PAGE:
Subscribe to our free, weekly email newsletter!



West Coast labor and management reading from the same page

By Patrick Burnson, Executive Editor
July 02, 2014

As we head into the long holiday weekend, shippers have been assured that negotiations for a new labor contract covering nearly 20,000 dockworkers at 29 West Coast ports will continue to move forward.

In a joint statement issued by the Pacific Maritime Association (PMA) and the International Longshore & Warehouse Union (ILWU), both sides noted that the existing, six-year coast-wide labor agreement expires today but that cargo will keep moving, and normal operations will continue at the ports until an agreement can be reached


“(We) understand the strategic importance of the ports to the local, regional and U.S. economies, and are mindful of the need to finalize a new coast-wide contract as soon as possible to ensure continuing confidence in the West Coast ports and avoid any disruption to the jobs and commerce they support,” they stated. 

It is important to remember, too, that the coast-wide labor contract has been faithfully negotiated in collective bargaining since the 1930s. The PMA and ILWU recognize that an unprecedented failure to reach accord this time will cripple the Pacific Rim.

About the Author

image
Patrick Burnson
Executive Editor

Patrick Burnson is executive editor for Logistics Management and Supply Chain Management Review magazines and web sites. Patrick is a widely-published writer and editor who has spent most of his career covering international trade, global logistics, and supply chain management. He lives and works in San Francisco, providing readers with a Pacific Rim perspective on industry trends and forecasts. You can reach him directly at .(JavaScript must be enabled to view this email address).


Subscribe to Logistics Management magazine

Subscribe today. It's FREE!
Get timely insider information that you can use to better manage your
entire logistics operation.
Start your FREE subscription today!

Recent Entries

Seasonally-adjusted (SA) for-hire truck tonnage in March was up 1.1 percent on the heels of a revised 2.8 percent (from 3.1 percent) February decline, with the SA index at 133.5 (2000=100). This is off 0.3 percent from the all-time high for the SA of 135.8 from January 2015 and is up 5 percent annually.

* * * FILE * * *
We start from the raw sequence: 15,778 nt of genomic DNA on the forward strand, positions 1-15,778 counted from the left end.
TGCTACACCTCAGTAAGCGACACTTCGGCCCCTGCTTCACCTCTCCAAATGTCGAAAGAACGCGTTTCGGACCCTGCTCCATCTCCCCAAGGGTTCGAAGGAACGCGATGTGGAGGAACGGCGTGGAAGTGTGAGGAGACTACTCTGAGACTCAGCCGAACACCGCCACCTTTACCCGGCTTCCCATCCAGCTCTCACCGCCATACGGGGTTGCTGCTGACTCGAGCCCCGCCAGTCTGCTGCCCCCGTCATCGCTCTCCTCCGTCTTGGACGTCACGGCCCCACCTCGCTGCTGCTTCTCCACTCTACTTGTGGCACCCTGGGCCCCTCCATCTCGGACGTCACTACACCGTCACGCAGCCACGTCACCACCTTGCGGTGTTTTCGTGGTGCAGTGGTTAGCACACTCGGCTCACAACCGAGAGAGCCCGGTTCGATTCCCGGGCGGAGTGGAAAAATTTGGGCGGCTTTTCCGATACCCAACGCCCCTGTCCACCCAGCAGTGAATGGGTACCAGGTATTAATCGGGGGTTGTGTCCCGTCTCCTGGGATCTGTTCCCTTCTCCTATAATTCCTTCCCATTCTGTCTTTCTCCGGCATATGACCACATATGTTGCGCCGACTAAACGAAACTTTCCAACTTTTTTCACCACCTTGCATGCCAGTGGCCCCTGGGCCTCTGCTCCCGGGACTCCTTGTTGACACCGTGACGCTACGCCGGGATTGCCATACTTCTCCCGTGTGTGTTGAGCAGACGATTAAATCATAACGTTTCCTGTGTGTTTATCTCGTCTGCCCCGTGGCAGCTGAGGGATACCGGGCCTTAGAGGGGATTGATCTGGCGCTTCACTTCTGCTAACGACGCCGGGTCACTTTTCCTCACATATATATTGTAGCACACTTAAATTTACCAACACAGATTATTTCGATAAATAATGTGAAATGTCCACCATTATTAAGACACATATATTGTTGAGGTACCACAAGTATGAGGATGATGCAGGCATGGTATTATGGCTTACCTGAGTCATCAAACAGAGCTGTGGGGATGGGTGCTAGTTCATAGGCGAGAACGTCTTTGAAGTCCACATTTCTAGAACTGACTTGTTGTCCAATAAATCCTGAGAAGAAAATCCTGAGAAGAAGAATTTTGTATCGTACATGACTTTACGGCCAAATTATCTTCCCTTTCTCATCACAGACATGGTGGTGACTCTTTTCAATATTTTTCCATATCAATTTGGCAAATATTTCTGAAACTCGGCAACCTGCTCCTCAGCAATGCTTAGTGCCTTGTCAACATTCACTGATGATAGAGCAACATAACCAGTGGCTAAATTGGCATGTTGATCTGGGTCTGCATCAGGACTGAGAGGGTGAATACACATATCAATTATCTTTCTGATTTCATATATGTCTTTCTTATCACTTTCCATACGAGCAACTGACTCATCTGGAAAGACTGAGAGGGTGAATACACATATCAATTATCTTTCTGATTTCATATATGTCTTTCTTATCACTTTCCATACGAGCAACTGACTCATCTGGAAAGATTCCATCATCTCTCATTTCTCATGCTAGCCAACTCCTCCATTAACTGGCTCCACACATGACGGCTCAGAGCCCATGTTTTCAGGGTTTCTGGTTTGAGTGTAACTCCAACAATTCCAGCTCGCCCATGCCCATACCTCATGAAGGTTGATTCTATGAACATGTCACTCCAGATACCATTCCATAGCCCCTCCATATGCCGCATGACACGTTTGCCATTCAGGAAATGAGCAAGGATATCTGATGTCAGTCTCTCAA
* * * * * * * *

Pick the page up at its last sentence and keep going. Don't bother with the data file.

Intermodal volume was up 8.1 percent annually at 280,016 containers and trailers. This outpaced the week ending April 11 at 270,463 and the week ending April 4 at 271,127. AAR said this tally marks the second highest weekly output it has ever recorded as well as the first time container and trailer traffic was higher than carloads for a one-week period.

Ocean cargo carrier service reliability across the three core East-West trades hit a five-month peak in March with an aggregate on-time performance of 64 percent, according to Carrier Performance Insight, the online schedule reliability tool provided by Drewry Supply Chain Advisors.

The Airforwarders Association, which represents more than 360 companies that move air cargo through the supply chain, today applauded an agreement reached by Congressional leaders to advance legislation giving the President authority to conclude key global trade agreements.

Despite great opportunity for growth, the logistics market in Latin America is lagging behind other emerging markets thanks in part to its notoriety for corruption, violence, poor infrastructure and government bureaucracy.

Article Topics

Blogs · Ocean Freight · Logistics · Seaports · All topics

Comments

Post a comment
Commenting is not available in this channel entry.


© Copyright 2015 Peerless Media LLC, a division of EH Publishing, Inc • 111 Speen Street, Ste 200, Framingham, MA 01701 USA